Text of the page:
Nature of Science
2. Nature of Biology 3. Distinction between SL and HL 4. Prior Learning 5. Group 4 Aims 6. Syllabus 7. Assessment Objectives 8. Assessment Outline SL & HL 9. External Assessment Details
10. Practical Work & Internal Assessment Details 11. Group 4 Project 12. Grade Descriptor 13. Essential Agreements 14. Resources
Nature of Science
The nature of science is a new methodology that supports subject knowledge and skills acquisition through broader conceptual themes and ideas. Highlighting the importance of key scientific issues like ethics, objectivity and the understanding of science, this approach brings these important concepts to the surface, and ensures they are clearly linked into learning.
Nature of Biology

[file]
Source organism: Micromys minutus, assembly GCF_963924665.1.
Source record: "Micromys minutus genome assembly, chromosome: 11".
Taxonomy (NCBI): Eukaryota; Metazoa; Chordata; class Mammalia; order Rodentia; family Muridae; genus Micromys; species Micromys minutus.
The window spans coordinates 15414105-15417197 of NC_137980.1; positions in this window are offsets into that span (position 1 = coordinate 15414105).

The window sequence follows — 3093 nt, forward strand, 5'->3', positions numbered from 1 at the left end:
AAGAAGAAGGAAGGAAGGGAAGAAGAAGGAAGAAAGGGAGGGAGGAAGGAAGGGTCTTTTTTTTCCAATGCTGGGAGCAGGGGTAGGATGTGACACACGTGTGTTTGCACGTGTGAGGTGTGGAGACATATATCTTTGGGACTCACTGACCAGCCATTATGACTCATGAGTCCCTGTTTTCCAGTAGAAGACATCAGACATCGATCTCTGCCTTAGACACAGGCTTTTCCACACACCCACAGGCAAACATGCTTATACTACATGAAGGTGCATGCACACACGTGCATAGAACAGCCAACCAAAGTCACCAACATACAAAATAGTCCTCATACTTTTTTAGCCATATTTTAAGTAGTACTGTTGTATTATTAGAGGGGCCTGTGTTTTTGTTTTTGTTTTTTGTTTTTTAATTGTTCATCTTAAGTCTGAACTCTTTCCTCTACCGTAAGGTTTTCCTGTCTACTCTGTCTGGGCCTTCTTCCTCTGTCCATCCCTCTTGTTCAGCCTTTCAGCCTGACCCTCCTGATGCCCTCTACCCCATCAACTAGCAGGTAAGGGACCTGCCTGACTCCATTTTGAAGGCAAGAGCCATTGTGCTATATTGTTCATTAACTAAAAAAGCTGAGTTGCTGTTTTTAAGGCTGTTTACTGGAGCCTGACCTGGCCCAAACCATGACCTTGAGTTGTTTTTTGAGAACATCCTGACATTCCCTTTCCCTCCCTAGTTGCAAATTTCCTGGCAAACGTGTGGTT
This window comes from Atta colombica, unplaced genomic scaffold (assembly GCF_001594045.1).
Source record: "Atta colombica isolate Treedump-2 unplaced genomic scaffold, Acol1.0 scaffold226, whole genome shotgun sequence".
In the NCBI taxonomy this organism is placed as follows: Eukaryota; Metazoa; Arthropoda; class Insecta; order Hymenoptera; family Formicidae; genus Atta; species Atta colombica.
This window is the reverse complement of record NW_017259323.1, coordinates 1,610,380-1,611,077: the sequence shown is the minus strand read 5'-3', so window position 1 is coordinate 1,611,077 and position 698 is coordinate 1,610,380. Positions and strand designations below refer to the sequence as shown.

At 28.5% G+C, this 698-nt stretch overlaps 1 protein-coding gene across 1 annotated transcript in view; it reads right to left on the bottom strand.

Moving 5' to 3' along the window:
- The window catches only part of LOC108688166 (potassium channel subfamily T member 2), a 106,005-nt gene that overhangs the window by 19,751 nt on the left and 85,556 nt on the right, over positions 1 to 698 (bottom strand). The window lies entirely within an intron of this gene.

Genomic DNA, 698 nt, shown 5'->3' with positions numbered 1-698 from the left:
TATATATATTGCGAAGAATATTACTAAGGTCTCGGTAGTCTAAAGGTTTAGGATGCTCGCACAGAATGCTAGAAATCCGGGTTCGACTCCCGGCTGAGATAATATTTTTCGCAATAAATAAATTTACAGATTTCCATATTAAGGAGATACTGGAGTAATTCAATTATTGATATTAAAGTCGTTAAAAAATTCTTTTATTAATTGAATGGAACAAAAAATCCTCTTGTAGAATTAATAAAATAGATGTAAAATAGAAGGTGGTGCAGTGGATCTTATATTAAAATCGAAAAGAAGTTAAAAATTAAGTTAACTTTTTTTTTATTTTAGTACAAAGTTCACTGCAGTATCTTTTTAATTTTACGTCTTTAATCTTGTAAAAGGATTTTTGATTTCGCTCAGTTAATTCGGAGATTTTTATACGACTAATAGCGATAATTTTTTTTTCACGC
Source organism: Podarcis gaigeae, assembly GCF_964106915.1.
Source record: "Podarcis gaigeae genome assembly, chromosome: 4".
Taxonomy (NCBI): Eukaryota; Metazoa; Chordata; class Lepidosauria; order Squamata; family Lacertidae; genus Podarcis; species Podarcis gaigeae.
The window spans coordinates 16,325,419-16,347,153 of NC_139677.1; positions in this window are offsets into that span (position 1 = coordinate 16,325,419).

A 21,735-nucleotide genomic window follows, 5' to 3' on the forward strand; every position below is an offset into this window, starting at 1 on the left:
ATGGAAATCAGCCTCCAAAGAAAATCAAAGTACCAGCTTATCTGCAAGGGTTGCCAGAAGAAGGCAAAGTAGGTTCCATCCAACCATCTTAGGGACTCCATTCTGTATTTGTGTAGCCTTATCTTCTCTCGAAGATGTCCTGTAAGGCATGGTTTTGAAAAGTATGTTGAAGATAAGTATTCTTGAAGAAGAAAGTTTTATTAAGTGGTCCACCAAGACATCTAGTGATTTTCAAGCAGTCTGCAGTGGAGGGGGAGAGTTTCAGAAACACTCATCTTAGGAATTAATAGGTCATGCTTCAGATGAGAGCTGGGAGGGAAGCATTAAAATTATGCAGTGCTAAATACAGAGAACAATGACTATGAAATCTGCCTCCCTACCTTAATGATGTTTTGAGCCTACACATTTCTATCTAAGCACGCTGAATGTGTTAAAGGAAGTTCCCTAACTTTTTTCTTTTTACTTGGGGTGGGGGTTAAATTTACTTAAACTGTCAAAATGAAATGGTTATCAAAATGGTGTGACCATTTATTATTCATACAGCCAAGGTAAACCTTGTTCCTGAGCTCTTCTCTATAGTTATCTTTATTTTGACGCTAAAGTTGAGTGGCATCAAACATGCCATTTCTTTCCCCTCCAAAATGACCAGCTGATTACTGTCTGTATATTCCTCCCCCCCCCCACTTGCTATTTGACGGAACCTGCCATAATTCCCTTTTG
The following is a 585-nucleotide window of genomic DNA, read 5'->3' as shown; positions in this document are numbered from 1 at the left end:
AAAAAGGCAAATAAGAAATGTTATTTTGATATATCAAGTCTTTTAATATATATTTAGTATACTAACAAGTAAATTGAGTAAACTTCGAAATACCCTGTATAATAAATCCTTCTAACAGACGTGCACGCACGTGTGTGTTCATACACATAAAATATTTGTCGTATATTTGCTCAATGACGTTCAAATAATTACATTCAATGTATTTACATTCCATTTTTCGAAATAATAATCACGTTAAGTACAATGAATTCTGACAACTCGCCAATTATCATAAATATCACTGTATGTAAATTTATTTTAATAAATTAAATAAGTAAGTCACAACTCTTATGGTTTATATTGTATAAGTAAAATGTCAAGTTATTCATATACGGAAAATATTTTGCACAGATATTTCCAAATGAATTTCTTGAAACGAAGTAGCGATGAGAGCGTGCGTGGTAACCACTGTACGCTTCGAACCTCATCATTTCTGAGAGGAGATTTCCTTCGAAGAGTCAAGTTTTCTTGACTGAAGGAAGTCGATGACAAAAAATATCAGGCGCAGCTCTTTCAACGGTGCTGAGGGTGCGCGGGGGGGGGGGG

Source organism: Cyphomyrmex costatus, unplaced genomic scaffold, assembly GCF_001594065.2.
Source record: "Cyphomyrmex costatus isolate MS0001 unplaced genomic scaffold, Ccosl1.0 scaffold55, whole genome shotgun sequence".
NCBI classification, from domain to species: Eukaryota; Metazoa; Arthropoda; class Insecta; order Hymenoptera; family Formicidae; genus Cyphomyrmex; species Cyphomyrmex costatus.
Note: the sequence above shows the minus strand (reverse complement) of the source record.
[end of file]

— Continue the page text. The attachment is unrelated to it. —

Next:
The word biology was coined by German naturalist Gottfried Reinhold in 1802 but our understanding of living organisms only started to grow rapidly with the advent of techniques and technologies developed in the 18th and 19th centuries, not least the invention of the microscope and the realization that natural selection is the process that has driven the evolution of life. Biology is the study of life. The first organisms appeared on the planet over 3 billion years ago and, through reproduction and natural selection, have given rise to the 8 million or so different species alive today. Estimates vary, but over the course of evolution 4 billion species could have been produced. Most of these flourished for a period of time and then became extinct as new, better adapted species took their place. There have been at least five periods when very large numbers of species became extinct and biologists are concerned that another mass extinction is under way, caused this time by human activity. This diversity makes biology both an endless source of fascination and a considerable challenge. In Biology at one end of the scale is the cell, its molecular construction and complex metabolic reactions. At the other end of the scale biologists investigate the interactions that make whole ecosystems function. Many areas of research in biology are extremely challenging and many discoveries remain to be made. Biology is still a young science and great progress is expected in the 21st century. This progress is sorely needed at a time when the growing human population is placing ever greater pressure on food supplies and on the habitats of other species, and is threatening the very planet we occupy. Distinction between SL and HL